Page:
I interviewed textile artist Jane Charles, whose quilts have been chosen for major displays at the National Exhibition Centre and around Europe. Jane teaches creative textiles to adults and children and has had several major commissions, including projects for New Bradwell School, Orchard Academy and the giant-sized Wolverton Quilts.
I invited writer and producer Amy Zamarripa Solis to guest blog about the ‘City of Culture’ arts-led type of regeneration seen recently in Margate, Folkestone, Liverpool and Brighton. Amy responded with a piece about the new Eastbourne Devonshire Collective venues where she is a key player. Amy also runs the arts organisation Writing Our Legacy and her own arts management / production company This Too Is Real.
As an author, I know that words are never neutral. They all have their colours. I also know that when you name colours in a story, they stand out. So some characters can be identified by their hair colour or eye colour or a piece of coloured clothing whenever they appear.
Colours give a book energy. They have speed while words have mass. But working with them is similar. Both require attention to detail, careful placing, and may need thinning out or thickening in places.
As a transvestite I used to believe in ‘the woman within’. I felt, when I cross-dressed, closer to my ‘feminine side’ – though what I experienced was more a release of pressure, a kind of pleasurable lift as if I was walking out after being indoors for a month. ‘Relief dressing’ was good for me; it increased my sensitivity, making me softer, calmer and more alive. And to dress in front of others required a special kind of ‘tuning out’, a deliberately-willed blindness where I didn’t ask questions. I was on display but chose not to know it. Though, of course, I was vulnerable. It was as if I’d been turned inside out, with all my feelings on show. And it was that exposure that both set me apart and made me strong.
My position was simple. I believed I was being more honest than the other men, the straight guys, who had the same feelings but were afraid to show them. In my private imaginings they were the stern men of action who kept at a distance and always wore a mask. But my attempts to pull rank didn’t get far. The men I had in mind simply shrugged their shoulders and carried on with their business, remarking casually that it didn’t bother them. Perhaps I wanted a reaction, a kind of reverse validation where they showed their dislike, or told me I was being stupid. Continue reading CROSSING THE GENDER LINE→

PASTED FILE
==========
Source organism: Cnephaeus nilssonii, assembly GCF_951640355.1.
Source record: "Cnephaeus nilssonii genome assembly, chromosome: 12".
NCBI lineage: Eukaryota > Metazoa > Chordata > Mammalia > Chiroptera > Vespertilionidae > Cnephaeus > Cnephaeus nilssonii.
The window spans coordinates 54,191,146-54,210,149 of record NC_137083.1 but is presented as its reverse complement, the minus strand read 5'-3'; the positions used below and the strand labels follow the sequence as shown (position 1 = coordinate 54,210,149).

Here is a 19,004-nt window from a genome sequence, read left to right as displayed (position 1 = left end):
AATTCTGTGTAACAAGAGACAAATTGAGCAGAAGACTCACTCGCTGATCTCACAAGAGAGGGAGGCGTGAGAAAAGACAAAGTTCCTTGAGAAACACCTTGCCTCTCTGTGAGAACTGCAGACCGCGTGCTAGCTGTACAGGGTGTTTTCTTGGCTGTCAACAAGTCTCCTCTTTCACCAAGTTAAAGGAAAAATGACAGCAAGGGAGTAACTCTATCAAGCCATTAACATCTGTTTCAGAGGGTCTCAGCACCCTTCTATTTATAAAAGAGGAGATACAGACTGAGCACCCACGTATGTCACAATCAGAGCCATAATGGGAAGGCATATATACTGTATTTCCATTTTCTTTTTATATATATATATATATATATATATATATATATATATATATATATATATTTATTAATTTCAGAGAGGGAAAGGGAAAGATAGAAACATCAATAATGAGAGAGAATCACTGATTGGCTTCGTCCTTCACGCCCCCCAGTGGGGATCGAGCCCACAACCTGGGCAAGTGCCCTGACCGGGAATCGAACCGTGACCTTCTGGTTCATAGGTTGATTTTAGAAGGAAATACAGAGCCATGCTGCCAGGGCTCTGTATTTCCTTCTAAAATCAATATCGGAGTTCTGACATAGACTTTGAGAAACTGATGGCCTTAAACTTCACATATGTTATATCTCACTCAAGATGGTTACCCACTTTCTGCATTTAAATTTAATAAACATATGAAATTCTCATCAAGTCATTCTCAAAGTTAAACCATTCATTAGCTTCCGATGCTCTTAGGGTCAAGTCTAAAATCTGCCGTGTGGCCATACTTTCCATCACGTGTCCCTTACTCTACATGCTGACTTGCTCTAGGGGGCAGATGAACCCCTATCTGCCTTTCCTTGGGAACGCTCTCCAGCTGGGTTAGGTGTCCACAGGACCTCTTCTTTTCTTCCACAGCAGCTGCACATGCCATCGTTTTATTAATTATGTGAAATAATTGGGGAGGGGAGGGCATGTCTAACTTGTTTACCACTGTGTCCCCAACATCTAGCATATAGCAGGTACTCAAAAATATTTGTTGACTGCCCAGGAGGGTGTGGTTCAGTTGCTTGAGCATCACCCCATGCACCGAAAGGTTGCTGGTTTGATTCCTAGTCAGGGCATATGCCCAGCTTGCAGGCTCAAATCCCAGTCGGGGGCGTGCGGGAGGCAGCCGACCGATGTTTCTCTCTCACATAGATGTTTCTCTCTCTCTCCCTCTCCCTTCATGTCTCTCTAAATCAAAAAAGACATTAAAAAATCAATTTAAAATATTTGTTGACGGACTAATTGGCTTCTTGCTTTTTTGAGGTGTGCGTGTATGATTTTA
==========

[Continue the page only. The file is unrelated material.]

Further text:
I interviewed Esther Wane, who is the voice reading several well-known audiobooks – including Enid Blyton’s Malory Towers series, several of Jill Mansell novels, Anatomy of a Scandal by Sarah Vaughan and The Wild Other by Clover Stroud. Esther is trained actor with her own recording studio in Herts, UK. I met Esther there while recording my own voiceover for Heaven’s Rage, the film of my book. I asked Esther about her career: beginning in finance, going on stage and finding her vocation as a voiceover artist.
The extract below, taken from my new novel ‘Violet’, is connected to a childhood memory.
When she was fourteen Beth became Saffron. “Call me Saf,” she said to Meg, examining an art book spread across her bedroom floor, “or Saffy. Saffron if you have to.”
Her friend turned a page. “Saf’s best,” she said, pausing at a print of a raven-haired woman with one hand wrapped around a pomegranate.
“You like it?”
Both girls stared at the picture. The woman was red-lipped, blue-eyed, wearing a loose, grey-green robe. Her skin was smooth and pale as water.
“It’s a girl in a book.”
Beth shook her head. “One of my gran’s books. She wrote it, about Saffron.”
“Your gran wrote books?”
Beth confirmed. “For children,” she added, “with girls dancing and poetry.”
“Were they fun?”
“Jolly – or meant to be.”
Meg bent forward peering at the picture. “But not jolly.” The long-necked woman in the art book was gazing at smoke rising from a burner. Her double-jointed hands were artist-thin and wasted. Behind her the light from a window spread across some ivy on a wall.
“Supposed to be. But sad… very sad to me.”
“Don’t say that.”
Suddenly Beth was crying.
Meg placed her hand on her friend’s wrist. “You loved your gran.”